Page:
• CIO
purpose of a corporation
Purpose of a Corporation
  • To create and keep customers
    • Can’t make a profit unless you have customers
  • To serve stakeholders
    • Consumers/audience
    • Customers/advertisers
    • Society
    • Employees
    • Stockholders (owners, investors, lenders)
  • To survive
    • Need profits
    • Need to innovate and adapt (innovator’s dilemma—disruptive technologies)
create a customer
Create a Customer
  • Must satisfy unmet consumer/audience needs and wants—benefits sought (might be unrecognized).
    • Find an underserved niche (don’t go after McDonalds or Google).
  • SWOT analysis (strengths, weaknesses, opportunities, and threats).
  • Create a business concept and strategy (see following Five-Forces slide).
  • Create a differential, sustainable, promotable competitive advantage that will get customers/audience and keep them.
    • Best way – high barrier to entry.
  • Create a business model that monitizes content/audience/traffic.
slide12

MichaelPorter

“The Five Competitive Forces That Shape Strategy,” Michael Porter, Harvard Business Review, January 2008.

the internet changes everything
The Internet Changes Everything
  • Threat of new entrants:
    • Barriers to entry and been brought down to virtually zero, especially in the media.
  • Bargaining power of buyers:
    • Because of search and easy comparisons, the consumer is in control.
  • Threat of substitute products or services:
    • Many potential threats because of low barriers to entry in the media business.
slide14
Bargaining power of suppliers:
    • Often high because of proprietary technology (Apple iTunes, Kindle, e.g.).
  • Rivalry among competitors:
    • Substantial because of plethora of competitors – fragmentation of the media.
    • More difficult to get and sustain a competitive advantage.
competitive advantage
Competitive Advantage
  • The main source of competitive advantage is barrier to entry.
real competitive advantage barriers to entry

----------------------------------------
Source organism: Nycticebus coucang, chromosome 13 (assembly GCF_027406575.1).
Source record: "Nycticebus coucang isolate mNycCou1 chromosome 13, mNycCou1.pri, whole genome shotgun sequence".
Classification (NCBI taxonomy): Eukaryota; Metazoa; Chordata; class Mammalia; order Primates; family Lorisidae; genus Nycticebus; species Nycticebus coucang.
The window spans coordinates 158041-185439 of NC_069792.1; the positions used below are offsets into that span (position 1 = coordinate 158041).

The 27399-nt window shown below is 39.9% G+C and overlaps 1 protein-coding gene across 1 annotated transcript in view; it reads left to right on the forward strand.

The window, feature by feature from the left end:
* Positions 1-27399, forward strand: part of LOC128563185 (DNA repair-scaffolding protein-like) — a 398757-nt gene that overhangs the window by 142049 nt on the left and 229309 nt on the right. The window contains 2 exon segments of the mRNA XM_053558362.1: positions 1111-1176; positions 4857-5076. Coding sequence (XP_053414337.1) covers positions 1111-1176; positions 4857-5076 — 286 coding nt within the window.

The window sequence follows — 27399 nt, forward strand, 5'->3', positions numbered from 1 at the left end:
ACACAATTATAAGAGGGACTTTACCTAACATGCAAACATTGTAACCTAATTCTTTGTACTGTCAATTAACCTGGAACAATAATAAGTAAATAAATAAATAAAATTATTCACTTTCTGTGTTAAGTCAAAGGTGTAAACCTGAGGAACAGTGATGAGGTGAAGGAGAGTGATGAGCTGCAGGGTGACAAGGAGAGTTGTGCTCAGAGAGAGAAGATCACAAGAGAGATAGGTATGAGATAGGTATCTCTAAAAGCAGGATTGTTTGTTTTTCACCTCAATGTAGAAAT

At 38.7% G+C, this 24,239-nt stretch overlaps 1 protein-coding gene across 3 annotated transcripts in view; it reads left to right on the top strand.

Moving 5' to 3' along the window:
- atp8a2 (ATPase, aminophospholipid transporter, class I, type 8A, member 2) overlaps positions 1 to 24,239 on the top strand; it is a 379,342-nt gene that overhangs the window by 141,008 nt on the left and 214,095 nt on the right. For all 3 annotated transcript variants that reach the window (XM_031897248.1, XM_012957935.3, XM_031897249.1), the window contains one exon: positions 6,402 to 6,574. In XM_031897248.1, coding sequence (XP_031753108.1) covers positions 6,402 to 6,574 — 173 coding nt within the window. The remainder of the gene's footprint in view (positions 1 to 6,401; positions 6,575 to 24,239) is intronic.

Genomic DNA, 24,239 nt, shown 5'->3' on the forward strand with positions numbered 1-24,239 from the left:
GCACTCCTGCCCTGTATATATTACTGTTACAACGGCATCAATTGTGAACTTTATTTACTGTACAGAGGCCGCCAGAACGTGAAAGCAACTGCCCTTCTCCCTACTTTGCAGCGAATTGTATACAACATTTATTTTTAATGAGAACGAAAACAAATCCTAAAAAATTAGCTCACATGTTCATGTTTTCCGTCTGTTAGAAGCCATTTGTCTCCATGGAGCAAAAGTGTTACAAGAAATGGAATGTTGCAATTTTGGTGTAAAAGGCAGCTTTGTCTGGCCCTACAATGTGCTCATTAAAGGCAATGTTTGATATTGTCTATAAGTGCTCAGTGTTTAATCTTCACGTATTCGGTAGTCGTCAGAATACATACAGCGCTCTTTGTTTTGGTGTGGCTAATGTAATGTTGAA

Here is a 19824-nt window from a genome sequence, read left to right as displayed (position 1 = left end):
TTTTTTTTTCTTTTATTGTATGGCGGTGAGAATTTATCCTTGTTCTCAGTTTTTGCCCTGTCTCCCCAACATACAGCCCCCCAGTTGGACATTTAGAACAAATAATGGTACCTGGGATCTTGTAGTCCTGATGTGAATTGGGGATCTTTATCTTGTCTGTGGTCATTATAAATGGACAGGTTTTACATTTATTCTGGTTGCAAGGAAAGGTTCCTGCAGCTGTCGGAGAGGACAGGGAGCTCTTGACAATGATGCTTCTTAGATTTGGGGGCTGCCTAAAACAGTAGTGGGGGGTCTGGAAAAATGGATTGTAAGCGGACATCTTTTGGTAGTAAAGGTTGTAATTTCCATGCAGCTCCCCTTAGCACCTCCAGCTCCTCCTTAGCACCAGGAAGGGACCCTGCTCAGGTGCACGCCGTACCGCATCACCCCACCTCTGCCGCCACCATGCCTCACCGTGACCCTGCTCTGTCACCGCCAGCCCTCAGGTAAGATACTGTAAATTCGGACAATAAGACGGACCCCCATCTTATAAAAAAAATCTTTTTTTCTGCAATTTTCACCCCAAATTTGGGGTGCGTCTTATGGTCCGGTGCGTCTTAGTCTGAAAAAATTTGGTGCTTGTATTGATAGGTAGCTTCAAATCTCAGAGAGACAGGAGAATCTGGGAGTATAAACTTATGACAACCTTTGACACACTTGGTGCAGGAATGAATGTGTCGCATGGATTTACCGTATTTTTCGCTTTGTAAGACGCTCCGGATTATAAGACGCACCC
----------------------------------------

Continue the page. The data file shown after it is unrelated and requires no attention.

Real Competitive Advantage (Barriers to Entry)
  • Economies of scale
    • Fixed costs
    • Network effects
  • Customer captivity
    • Habit
    • Switching costs
    • Search costs
  • Cost
    • Proprietary technology
    • Learning
    • Access to resources
  • Government protection
    • Licenses, e.g.
sham sources of competitive advantage
Sham Sources of Competitive Advantage *
  • Deep pockets
  • Brands
  • Talent
    • Creative
    • Management
  • First mover

The Curse of the Mogul, Knee, Greenwald, and Seave, Portfolio, 2009.

media industry structure
Media Industry Structure *

Content

Packaging

Retail

Segment

* Aggregation

* Marketing and

promotion

* Wholesale

distribution

* Delivery to

final customer

* Creative data production

Key

Function

* Artist/production

house

* Author/imprint

* Journalist/title

* Cable channel

* Book publisher

* Newspaper/

magazine publisher

* TV/radio network

* Cable systems

* Book retailer

* Newsstands/postal

services

* Newspaper delivery

* Local TV/radio

stations

* Billboards

Examples

* The Curse of the Mogul, Knee, Greenwald, and Seave, Portfolio, 2009.

mapping to assess competitive advantage
Mapping to Assess Competitive Advantage

D

e

c

r

e

a

s

i

n

g

A

d

v

a

n

t

a

g

e

Increasing Competitive Advantage

Retail

Content

Packaging

Continuous

Physical

Local

Mixed

Mixed

Hybrid

Electronic

National/Global

Discrete

*The Curse of the Mogul, Knee, Greenwald, and Seave, Portfolio, 2009.

the new environment debunks media myths
The New Environment Debunks Media Myths
  • Myth: Growth is good.
  • Myth: The gospel of going global.
  • Myth: Content is king.
  • Myth: The cult of convergence.
  • For old-line media companies – “The Internet is not your friend.”

*The Curse of the Mogul, Knee, Greenwald, and Seave, Portfolio, 2009.